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Colorado state board drops term “sex offender” calling it a “negative” label

November 22, 2021

 

DENVER, CO- The obsession with trying to soft-pedal criminal offenses is getting beyond absurd. In some cities, they have stopped using the term “criminal” and instead use the much less offensive to bad guys term “justice involved persons.”

Now in Colorado, sex offenders are no longer allowed to be called exactly what they are…sex offenders, according to CBS 4 in Denver.

According to the board that sets “standards”…for what we have no idea, they have decided to change the term “sex offender” to reflect what they call “person-first” language.

 

The board, otherwise known as the Sex Offender Management Board, is comprised of people from public defenders to prosecutors sets standards and guidelines for treatment providers and alleges the new terminology will only be used in that specific context. While the term sex offender as defined in the law or criminal justice system will not change…for now…some worry that the change is a step in that direction.

One such person is Kimberly Corbin, a rape survivor who spoke out against changing the term “sex offender” to something “less stigmatizing.”

“I’m involved today after hearing that it would be improper or offensive in some manner for me to refer to the man who raped me, as a sex offender,” she said.

She said that labels based on traits people are unable to control is one thing, however, believes sex offenders are different.

“It’s very, very damaging for those people who are labeled when it has to do with gender, race, sexuality, ability, but those are not their choices; the biggest thing for me is these are choices that sex offenders make.”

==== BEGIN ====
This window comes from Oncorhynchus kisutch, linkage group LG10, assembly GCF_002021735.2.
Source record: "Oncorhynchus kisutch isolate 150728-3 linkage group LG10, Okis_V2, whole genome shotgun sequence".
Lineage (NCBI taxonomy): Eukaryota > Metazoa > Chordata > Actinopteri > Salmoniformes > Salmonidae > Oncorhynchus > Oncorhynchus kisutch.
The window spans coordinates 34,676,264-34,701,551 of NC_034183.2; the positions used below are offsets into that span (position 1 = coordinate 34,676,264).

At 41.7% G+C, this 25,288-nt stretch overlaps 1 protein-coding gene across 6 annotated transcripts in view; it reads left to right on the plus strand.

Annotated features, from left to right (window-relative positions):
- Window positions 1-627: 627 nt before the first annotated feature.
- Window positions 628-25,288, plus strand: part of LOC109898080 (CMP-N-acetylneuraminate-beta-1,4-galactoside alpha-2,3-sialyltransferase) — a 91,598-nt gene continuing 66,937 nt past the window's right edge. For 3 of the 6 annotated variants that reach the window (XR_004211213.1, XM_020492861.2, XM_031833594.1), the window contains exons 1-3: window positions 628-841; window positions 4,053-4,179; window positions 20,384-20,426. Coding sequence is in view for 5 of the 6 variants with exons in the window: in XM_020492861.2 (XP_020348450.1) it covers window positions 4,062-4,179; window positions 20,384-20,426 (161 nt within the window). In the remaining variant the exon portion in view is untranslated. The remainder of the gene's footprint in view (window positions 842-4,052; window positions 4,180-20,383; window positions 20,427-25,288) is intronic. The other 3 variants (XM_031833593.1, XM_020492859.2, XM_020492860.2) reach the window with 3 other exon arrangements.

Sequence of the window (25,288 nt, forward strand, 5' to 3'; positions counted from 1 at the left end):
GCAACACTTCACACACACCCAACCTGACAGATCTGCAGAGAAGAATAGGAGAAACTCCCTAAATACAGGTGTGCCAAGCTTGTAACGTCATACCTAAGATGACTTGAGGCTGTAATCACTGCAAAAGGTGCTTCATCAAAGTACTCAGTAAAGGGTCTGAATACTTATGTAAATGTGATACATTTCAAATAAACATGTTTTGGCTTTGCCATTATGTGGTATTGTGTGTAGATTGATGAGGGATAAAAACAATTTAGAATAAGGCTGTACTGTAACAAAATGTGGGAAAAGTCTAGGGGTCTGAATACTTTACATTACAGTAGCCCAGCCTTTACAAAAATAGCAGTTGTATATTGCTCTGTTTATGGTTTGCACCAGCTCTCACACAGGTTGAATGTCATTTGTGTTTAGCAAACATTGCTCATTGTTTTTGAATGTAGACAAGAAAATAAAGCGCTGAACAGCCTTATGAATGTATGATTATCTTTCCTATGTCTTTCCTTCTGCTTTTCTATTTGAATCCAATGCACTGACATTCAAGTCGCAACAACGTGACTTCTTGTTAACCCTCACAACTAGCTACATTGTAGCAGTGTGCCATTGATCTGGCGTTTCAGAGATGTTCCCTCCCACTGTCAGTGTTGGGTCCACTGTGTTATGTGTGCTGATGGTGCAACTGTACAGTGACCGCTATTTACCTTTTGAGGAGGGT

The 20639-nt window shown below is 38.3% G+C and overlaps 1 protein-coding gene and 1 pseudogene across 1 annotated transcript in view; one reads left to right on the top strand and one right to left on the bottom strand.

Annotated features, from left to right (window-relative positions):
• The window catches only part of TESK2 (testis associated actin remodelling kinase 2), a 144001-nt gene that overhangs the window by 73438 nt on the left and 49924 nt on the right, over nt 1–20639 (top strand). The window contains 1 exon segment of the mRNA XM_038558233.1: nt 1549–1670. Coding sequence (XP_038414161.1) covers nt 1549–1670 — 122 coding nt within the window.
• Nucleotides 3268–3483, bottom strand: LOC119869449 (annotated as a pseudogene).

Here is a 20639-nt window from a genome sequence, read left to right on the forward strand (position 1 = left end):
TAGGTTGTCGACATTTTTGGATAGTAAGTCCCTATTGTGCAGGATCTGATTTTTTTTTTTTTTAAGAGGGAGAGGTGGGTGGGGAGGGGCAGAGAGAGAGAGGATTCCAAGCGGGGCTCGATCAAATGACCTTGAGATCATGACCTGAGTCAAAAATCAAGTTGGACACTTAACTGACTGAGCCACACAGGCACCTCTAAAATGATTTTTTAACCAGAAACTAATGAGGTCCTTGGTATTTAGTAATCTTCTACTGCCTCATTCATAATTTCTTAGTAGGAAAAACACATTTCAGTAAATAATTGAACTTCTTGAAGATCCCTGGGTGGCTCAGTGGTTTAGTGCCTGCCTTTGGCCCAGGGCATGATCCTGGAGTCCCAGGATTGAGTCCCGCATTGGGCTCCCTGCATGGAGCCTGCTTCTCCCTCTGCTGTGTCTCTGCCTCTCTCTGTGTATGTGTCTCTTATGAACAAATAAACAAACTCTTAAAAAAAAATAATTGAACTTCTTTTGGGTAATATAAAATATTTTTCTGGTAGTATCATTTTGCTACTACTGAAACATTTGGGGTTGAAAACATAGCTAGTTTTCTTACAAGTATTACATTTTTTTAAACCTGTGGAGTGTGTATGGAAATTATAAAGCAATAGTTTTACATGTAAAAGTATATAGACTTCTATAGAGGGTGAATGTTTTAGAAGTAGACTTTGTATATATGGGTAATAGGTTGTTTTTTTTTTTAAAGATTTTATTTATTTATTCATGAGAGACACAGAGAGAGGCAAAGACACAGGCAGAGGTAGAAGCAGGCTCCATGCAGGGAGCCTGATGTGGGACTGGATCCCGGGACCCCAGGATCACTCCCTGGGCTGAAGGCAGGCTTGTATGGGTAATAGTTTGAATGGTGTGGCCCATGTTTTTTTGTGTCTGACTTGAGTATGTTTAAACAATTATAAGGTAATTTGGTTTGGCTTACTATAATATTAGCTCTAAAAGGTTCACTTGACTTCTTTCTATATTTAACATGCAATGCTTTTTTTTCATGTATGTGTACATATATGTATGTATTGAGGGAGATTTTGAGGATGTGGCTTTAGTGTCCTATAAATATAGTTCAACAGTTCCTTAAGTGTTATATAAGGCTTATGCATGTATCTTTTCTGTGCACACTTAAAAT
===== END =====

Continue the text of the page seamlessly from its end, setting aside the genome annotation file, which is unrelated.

One such sex offender, a man named Derek Logue told the outlet he didn’t feel he should carry the label for life.

“Referring to me by a label for something I did half my life ago is inappropriate and downright offensive,” he said.

Well, we certainly wouldn’t want to “offend” a sex offender, would we?

Logue claimed the word “client” is a more appropriate title…you know, like a customer of an accountant or something. Much less offensive than sex offender.

Kathy Heffron, a public defender agrees, “It takes into consideration the uniqueness of individuals who are receiving treatment.”

The term “client” was apparently one of five options being considered by the board.

Without a basis for believing so other than virtue signaling for sexual deviates, supporters of the plan claim it will reduce recidivism, while opponents of the idea believe it will reduce accountability, making the obvious point that both victims and survivors have to live with those labels for life.

After discussion, the board voted 10-6 to change the term to “adults who commit sexual offenses.” People literally waste their time thinking stuff like this up. Your tax dollars hard at work.

“I think this strikes a balance that honors the impact to victims and recognizes the current and ongoing impacts of sexual assault, but also avoids the labeling term that has negative impacts on those who commit sex offenses.”

Oh, we see. We need to make sure we don’t hurt the feelings of rapists.

However Jessica Dotter, who works with the Colorado District Attorneys’ Council believes changes won’t end with the Sex Offender Management Board.

“I’m concerned that the use of person-first language generally is an intent to remove accountability from offenders and to diminish the experience of the victims,” Dotter said.

Last year Colorado lawmakers, who clearly have too much time on their hands, proposed a bill which would have eliminated the term “sexually violent predator,” from the vernacular, along with some other changes, however they ended up pulling it from consideration.

At the same time, a task force currently investigating sentencing reform is looking to have the legislature change terms such as defendant, convict, and felon to the aforementioned “justice-involved people.”

While the Sex Offender Management Board changed the name to which sex offenders are known as, the board will still be known by the same name. Why you might ask? Because only the state legislature can change the name of the board.